Key-value pairs programming (Android versus Windows Store apps)

Applies to Windows and Windows Phone

Learn how to write code that reads and writes key-value pairs—known as app settings—in Windows Store apps for Windows 8. These app settings preserve info like the highest level reached in a game or the last page read in a book, and can persist between sessions and even after an app closes. Using app settings can lead to higher user satisfaction and usage for your apps.

Introduction

Users often want to save the highest level that they reached in a game and then continue playing at that level when they return to their game. Or they want to continue reading where they left off when they return to a book reader. One way you can enable this is by saving key-value pairs that persist on the user's device between sessions and even after an app closes. In Android apps, these key-value pairs are called shared preferences. In Windows Store apps, they're called application settings or just app settings.

To read and write shared preferences in Android apps, you use the SharedPreferences class. To read and write app settings in Windows Store apps, you use the ApplicationData class.

Windows tip

In Windows Store apps, you can also create key-value pairs by using the Dictionary class, but such pairs are stored only in local memory. They go away after they go out of scope in your app's code.

 

Here's how app settings work behind the scenes for Windows Store apps. When a user installs an app, Windows creates a special location and some special registry entries on the device to store that app's settings. You don't need to worry about where to find this location and the registry entries, because Windows tracks them for you. You just use the ApplicationData class to access them. If the user ever uninstalls the app, Windows automatically removes the matching app settings location and registry entries. You don't have to worry about cleaning them up.

Windows tip

You can store more than just app-related settings. For example, you can store documents that are related to that particular app. However, if the user uninstalls that app, those related documents will automatically be removed, too. If those documents are particularly valuable, store them in a more permanent location, like the user's Microsoft OneDrive.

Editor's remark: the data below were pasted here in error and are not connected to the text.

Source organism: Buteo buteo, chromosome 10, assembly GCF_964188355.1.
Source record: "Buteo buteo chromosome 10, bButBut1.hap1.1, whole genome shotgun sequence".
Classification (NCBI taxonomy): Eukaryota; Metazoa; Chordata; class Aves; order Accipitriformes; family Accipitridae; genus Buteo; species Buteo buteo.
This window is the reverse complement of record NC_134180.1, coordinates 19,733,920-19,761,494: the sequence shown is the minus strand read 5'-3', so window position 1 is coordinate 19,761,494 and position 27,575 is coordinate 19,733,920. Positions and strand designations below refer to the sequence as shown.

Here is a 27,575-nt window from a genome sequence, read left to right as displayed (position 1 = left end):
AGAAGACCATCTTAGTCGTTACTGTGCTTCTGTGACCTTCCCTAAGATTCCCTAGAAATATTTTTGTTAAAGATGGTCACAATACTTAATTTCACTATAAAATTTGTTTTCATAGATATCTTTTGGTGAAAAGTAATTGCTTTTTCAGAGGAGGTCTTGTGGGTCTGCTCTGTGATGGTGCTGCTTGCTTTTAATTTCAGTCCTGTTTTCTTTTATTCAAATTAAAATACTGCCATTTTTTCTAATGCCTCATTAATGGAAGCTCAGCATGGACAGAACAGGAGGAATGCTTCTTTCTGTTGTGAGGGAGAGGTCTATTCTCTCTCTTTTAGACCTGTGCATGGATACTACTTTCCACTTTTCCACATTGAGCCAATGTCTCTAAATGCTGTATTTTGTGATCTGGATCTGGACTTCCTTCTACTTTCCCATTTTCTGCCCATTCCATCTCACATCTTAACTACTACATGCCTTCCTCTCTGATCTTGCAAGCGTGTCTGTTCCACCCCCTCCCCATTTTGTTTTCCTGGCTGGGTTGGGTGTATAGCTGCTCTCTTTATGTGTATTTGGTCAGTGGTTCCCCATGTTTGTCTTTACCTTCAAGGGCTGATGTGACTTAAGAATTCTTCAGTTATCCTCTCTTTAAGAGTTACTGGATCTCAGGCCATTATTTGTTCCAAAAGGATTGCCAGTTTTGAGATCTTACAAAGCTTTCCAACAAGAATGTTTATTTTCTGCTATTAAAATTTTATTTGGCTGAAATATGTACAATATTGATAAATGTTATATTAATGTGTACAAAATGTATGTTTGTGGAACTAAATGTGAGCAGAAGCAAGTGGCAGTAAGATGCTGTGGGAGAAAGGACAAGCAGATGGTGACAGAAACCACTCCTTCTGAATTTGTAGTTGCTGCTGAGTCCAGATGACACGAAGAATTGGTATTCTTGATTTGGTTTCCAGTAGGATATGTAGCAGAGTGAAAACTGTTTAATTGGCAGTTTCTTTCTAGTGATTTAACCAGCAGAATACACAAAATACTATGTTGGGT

An app's related settings and files together are called its application data, or just app data. Only app settings are covered here. To learn about how to work with an app's files, see Saving files.

 

In Windows Store apps, you can store app settings in two ways: local and roaming. Local settings are stored only on the current device. Roaming settings are shared among all devices that the user installed the app on.

Here are all of the data types that you can create app settings for.

Boolean

Guid

Rect

Uint16

Byte

Int16

Single

Uint32

Char

Int32

Size

Uint64

Char16

Int64

String

Uri

DateTime

Object

TimeSpan

Void

Double

Point

Uint8

 

Top

Create app settings

In a Windows Store app, to create a local app setting with a key of "Name" and a value of "Me", write code like this.


var localSettings = Windows.Storage.ApplicationData.Current.LocalSettings;
localSettings.Values["Name"] = "Me";

To create a similar roaming app setting, write code like this.


var roamingSettings = Windows.Storage.ApplicationData.Current.RoamingSettings;
roamingSettings.Values["Name"] = "Me";

Windows tip

While you can store app settings in both the local location and the roaming location, you don't have to.

 

Android tip

In Android apps, to create a similar shared preference, write code like this.

SharedPreferences sharedPref = getActivity().getPreferences(Context.MODE_PRIVATE);
SharedPreferences.Editor editor = sharedPref.edit();
editor.putString("Name", "Me");
editor.commit();

You can share preferences among apps by using interactive mechanisms in the ContentProvider, BroadcastReceiver, and Service classes. In contrast, Windows Store apps can access only their own app settings.

 

Top

Get app settings

In a Windows Store app, to get a local app setting with a key of "Name" and a default value of "Me" (that is, the value "Me" is returned if the app can't find the "Name" key), write code like this.


string nameValue = "";
var localSettings = Windows.Storage.ApplicationData.Current.LocalSettings;

Object value = localSettings.Values["Name"];

if (!value)
    nameValue = value.ToString();
else
    nameValue = "Me";

To get a similar, roaming app setting, write code like this.


string nameValue = "";
var roamingSettings = Windows.Storage.ApplicationData.Current.RoamingSettings;

Object value = roamingSettings.Values["Name"];

if (!value)
    nameValue = value.ToString();
else
    nameValue = "Me";

Android tip

In Android apps, to get a similar shared preference, write code like this.

SharedPreferences sharedPref = getActivity().getPreferences(Context.MODE_PRIVATE);
string nameValue = sharedPref.getString("Name", "Me");

 

Top

Next steps

To learn more about how to create and get app settings, see these resources:

Top

 

 

Show:
© 2014 Microsoft